- His overall strikeout rate is 21.1% but the third time through the order it falls to 14.7%.
Holy splits, Batman! The platoon split isn’t shocking, but it certainly shows that there is no real motivation for Scioscia to expose Santiago to more righties than he has to. If anyone is going to hurt Santiago badly, it is going to be a right-handed hitter.
But that time through the order split, yeesh. We’ve talked about the time through the order penalty before, but this is pretty extreme. It is obviously a small sample size, but it really goes to show how much he loses his effectiveness as batters see him more. This actually supports Scioscia, though not for the reason Scioscia claims.
It isn’t that Santiago is physically incapable of going 100+ pitches. His arm can handle it. The problem is that his stuff apparently can’t. Maybe that is because of fatigue or maybe it is because he throws so many different pitches and none of them are actually that good. Whatever the case, the numbers clearly show that from the fifth inning on, Scioscia should be ready to send Hector to the shower at the first sign of trouble.
This isn’t a one-year fluke either. His career OPS the third time through the order is .845. He just isn’t a pitcher who has learned to be effective later in the game. As such, Scioscia is more than right to pull him early, even if he isn’t exactly doing it for the right reason.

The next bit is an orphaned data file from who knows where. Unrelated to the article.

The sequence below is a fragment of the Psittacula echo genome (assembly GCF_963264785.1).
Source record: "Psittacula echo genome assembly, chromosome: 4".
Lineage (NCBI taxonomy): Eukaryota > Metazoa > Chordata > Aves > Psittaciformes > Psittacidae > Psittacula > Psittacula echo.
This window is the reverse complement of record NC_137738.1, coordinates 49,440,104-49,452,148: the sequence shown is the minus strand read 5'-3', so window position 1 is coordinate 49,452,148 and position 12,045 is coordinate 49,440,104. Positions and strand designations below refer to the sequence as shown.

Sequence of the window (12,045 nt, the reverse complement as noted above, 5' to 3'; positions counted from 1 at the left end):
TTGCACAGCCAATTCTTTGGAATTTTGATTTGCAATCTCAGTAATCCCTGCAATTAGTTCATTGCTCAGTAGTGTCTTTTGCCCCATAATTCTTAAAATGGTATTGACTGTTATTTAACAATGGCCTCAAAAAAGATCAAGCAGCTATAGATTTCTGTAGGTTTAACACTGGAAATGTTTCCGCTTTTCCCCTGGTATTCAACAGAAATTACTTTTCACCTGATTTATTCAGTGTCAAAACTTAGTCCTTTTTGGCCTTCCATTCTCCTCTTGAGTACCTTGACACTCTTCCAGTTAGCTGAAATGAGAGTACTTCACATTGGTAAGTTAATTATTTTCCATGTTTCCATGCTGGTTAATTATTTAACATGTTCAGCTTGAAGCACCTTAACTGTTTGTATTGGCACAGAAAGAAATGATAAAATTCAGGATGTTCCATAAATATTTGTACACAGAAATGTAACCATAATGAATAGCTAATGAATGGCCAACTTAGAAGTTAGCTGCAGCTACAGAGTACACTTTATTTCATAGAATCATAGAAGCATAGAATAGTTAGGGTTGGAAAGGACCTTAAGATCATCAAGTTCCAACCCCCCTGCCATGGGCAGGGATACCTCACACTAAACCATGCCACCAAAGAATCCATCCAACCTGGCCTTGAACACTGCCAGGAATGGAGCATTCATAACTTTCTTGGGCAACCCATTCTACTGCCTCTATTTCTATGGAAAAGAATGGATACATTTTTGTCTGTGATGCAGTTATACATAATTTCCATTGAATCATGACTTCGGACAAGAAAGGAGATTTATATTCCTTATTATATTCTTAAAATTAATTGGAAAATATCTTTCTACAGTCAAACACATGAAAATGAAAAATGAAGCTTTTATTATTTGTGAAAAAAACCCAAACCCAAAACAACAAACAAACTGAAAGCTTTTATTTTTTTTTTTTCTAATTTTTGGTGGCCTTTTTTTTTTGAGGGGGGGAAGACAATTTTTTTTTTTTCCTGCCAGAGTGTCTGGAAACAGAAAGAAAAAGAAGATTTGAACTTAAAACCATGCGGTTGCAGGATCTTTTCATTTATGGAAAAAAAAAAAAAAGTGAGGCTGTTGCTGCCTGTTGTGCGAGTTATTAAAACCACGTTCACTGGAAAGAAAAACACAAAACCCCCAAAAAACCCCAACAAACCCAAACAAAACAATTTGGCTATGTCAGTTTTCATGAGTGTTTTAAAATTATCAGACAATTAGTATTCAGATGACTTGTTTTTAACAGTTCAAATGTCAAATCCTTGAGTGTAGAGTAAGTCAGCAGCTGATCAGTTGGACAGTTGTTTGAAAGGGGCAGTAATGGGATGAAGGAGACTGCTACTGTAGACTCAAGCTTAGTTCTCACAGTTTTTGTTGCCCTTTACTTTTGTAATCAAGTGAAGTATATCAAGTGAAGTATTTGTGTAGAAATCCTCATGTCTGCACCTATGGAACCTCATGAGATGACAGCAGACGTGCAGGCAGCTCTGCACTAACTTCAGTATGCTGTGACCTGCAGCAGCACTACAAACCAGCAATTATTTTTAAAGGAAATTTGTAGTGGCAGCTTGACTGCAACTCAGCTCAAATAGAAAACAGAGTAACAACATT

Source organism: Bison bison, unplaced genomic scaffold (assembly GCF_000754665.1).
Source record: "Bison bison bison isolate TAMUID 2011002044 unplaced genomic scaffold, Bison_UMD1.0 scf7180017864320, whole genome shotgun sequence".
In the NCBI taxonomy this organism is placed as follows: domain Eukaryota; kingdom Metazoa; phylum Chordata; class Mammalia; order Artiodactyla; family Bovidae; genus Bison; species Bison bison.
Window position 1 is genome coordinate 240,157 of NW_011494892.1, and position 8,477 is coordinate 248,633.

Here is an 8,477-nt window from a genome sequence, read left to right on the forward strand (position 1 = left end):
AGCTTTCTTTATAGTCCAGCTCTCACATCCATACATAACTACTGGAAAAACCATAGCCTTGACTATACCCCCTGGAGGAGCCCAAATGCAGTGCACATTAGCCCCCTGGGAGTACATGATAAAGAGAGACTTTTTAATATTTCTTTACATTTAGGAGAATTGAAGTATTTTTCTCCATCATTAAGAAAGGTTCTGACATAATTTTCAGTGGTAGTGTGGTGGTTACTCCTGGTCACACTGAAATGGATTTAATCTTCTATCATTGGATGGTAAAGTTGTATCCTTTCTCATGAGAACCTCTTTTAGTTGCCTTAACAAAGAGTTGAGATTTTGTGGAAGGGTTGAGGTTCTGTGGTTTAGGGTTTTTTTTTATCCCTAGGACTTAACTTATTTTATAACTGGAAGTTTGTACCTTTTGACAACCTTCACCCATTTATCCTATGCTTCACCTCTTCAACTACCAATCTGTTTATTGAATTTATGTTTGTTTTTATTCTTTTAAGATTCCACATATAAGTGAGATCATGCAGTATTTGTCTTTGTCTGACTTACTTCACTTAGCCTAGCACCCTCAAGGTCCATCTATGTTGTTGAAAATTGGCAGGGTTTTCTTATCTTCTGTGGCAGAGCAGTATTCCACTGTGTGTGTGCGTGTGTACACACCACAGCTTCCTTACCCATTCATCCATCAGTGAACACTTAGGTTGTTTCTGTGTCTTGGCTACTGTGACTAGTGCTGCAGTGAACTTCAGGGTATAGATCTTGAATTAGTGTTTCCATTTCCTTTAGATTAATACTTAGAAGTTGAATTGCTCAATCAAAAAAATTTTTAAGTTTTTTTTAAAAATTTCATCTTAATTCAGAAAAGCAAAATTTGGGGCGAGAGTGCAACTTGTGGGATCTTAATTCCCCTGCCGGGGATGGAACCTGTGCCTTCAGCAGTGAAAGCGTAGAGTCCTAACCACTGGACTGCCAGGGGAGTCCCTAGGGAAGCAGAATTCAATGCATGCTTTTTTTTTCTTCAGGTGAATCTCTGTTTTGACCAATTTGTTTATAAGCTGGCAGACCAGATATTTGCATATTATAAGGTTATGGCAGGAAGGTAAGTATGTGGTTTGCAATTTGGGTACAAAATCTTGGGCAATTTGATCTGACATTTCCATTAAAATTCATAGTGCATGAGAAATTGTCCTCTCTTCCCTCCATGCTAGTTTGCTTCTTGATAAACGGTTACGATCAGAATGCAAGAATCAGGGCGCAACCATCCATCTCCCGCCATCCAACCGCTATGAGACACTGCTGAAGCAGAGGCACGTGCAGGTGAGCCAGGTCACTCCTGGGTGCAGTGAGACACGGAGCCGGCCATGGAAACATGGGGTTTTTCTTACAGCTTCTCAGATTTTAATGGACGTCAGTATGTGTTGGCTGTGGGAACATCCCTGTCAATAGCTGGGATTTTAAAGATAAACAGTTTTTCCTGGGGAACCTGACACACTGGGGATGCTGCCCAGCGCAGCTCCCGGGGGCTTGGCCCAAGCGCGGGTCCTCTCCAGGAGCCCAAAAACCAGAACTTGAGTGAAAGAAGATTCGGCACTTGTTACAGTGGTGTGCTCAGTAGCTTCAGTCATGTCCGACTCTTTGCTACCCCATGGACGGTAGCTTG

8/28/14 & 8/29/14 – Split ’em like Beckham
When the Angels acquired Gordon Beckham, it was kind of a weird acquisition. Eventually, the team began to explain that they though Beckham could help since he could play three infield positions and mashed lefties. That makes since given that his wOBA against southpaws this year is .335 versus .243 against righties. Easy explanation, right?
Not so fast, my friend. Beckham compiled that nice line against lefties in just 102 plate appearances and built it on the back of a .329 BABIP. His overall career BABIP is .276. Speaking of career numbers, it turns out that this lefty-crushing thing is new to him. In his career, his platoon splits can barely be more identical. Against lefties his slash line is .243/.311/.372 and against righties it is .245/.304/.375.
Now, his splits haven’t been even every year up until now. In 2013, he actually had a substantial reverse platoon splits (.328 wOBA against RHP and .227 against LHP). In other words, this whole theory behind acquiring Beckham because he is a southpaw killer is entirely based on a random one-year fluctuation.